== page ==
The search depends on finding the word nodes that correspond to the search terms given, so we'll start in that end. Other than finding the nodes, they should also be listed ordered by their number of relationships in ascending order. That's where the counter property comes in handy.

As when indexing the public methods only wrap the actual search method:

    public Node searchActor( String name )
        return searchSingle( name, NAME_PART_INDEX, ImdbSearchRelTypes.PART_OF_NAME );

    public Node searchMovie( String title )
        return searchSingle( title, TITLE_PART_INDEX, ImdbSearchRelTypes.PART_OF_TITLE );

Lets dive into the method where the search actually takes place.

    private Node searchSingle( final String value, final String indexName, final ImdbSearchRelTypes wordRelType )
        final List<Node> wordList = findSearchWords( value, indexName );
        if ( wordList.isEmpty() )
            return null;

First we call a method that will find the nodes of the search terms for us. If none is found, we return a negative search result.

We take the node with the least number of relationships and use it as our start node, from which we will start looking into the graph. After setting up the start node, we choose a random relationship (the one that happens to be returned as the first) and store it in case we won't find anything better than this.

        final Node startNode = wordList.remove( 0 );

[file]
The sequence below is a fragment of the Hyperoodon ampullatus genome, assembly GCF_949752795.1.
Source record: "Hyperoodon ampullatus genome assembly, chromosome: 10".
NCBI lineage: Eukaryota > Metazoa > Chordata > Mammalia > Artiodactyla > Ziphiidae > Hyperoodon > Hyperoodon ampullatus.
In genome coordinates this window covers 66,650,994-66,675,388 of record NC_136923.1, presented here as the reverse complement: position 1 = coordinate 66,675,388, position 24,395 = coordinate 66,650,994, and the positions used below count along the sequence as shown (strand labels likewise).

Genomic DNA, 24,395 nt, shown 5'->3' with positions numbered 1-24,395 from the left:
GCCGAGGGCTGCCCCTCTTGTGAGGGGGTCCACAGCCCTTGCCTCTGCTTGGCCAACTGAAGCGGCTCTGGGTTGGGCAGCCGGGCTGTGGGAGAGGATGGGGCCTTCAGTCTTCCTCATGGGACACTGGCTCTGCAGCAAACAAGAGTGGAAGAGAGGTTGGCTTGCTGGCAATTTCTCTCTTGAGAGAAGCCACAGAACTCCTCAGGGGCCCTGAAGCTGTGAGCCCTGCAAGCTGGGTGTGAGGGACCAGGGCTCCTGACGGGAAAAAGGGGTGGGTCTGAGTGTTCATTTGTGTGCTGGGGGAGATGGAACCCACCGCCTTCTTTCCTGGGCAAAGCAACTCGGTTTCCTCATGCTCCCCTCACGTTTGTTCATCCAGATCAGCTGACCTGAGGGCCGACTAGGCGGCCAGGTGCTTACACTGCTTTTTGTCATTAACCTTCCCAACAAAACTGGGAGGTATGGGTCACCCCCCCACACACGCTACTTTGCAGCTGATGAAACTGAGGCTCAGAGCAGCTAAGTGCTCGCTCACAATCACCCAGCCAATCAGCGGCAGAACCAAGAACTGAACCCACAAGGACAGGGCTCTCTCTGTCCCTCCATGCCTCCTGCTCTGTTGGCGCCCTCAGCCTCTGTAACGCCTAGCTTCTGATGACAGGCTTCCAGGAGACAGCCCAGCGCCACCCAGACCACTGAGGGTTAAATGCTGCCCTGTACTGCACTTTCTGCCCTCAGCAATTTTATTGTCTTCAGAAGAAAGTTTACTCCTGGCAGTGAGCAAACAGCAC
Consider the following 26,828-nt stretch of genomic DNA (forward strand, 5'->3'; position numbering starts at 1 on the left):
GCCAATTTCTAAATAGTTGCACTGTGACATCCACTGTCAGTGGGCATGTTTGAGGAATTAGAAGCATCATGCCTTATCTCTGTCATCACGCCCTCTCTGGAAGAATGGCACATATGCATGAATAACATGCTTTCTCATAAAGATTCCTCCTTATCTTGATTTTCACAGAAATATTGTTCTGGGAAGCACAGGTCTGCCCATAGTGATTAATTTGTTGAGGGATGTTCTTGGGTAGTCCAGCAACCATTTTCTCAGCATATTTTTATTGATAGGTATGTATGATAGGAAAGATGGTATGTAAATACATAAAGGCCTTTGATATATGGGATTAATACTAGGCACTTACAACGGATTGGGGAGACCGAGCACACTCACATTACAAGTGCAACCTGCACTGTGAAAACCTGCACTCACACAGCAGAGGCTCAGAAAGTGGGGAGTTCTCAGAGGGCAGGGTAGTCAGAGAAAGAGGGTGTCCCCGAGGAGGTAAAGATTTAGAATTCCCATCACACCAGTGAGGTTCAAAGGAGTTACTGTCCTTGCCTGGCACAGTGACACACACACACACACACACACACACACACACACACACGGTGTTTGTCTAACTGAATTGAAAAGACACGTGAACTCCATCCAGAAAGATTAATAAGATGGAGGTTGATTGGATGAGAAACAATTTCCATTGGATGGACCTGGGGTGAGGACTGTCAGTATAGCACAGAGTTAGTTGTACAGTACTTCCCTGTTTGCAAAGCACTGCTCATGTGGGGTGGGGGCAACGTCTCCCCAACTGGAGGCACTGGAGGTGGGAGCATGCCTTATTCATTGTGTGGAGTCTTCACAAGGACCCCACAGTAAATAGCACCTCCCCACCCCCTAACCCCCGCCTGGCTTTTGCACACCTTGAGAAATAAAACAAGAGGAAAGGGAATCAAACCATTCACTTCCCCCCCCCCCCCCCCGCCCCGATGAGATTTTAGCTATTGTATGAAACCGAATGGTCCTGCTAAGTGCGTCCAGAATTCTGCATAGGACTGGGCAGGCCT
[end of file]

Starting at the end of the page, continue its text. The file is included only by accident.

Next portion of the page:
Node match = startNode.getRelationships( wordRelType ).iterator().next().getEndNode();
        if ( wordList.isEmpty() )
            return match;

If there was only one word in the list, we return the match that we just set up.

Now we set up the bestCount variable to keep track of how many word hits was the best match encountered so far. The listSize variable is used to confirm when we have matched all words in the word list.

Our method is to find all movies/actors connected to the start node, and then look if they in turn are connected to one or more of our search words.

        int bestCount = 0;
        final int listSize = wordList.size();
        for ( Relationship targetRel : startNode.getRelationships( wordRelType ) )
            Node targetNode = targetRel.getEndNode();
            int hitCount = 0;
            for ( Relationship wordRel : targetNode.getRelationships( wordRelType ) )

Here we use the hitCount variable to count how many of our search words were found for the current target node (a movie/actor). When finding a full match, it's returned immediately, as we only want to return a single node.

Note: pre-increment implies that we compare to the value after incrementing the counter.

                if ( wordList.contains( wordRel.getStartNode() ) )
                    if ( ++hitCount == listSize )
                        return targetNode;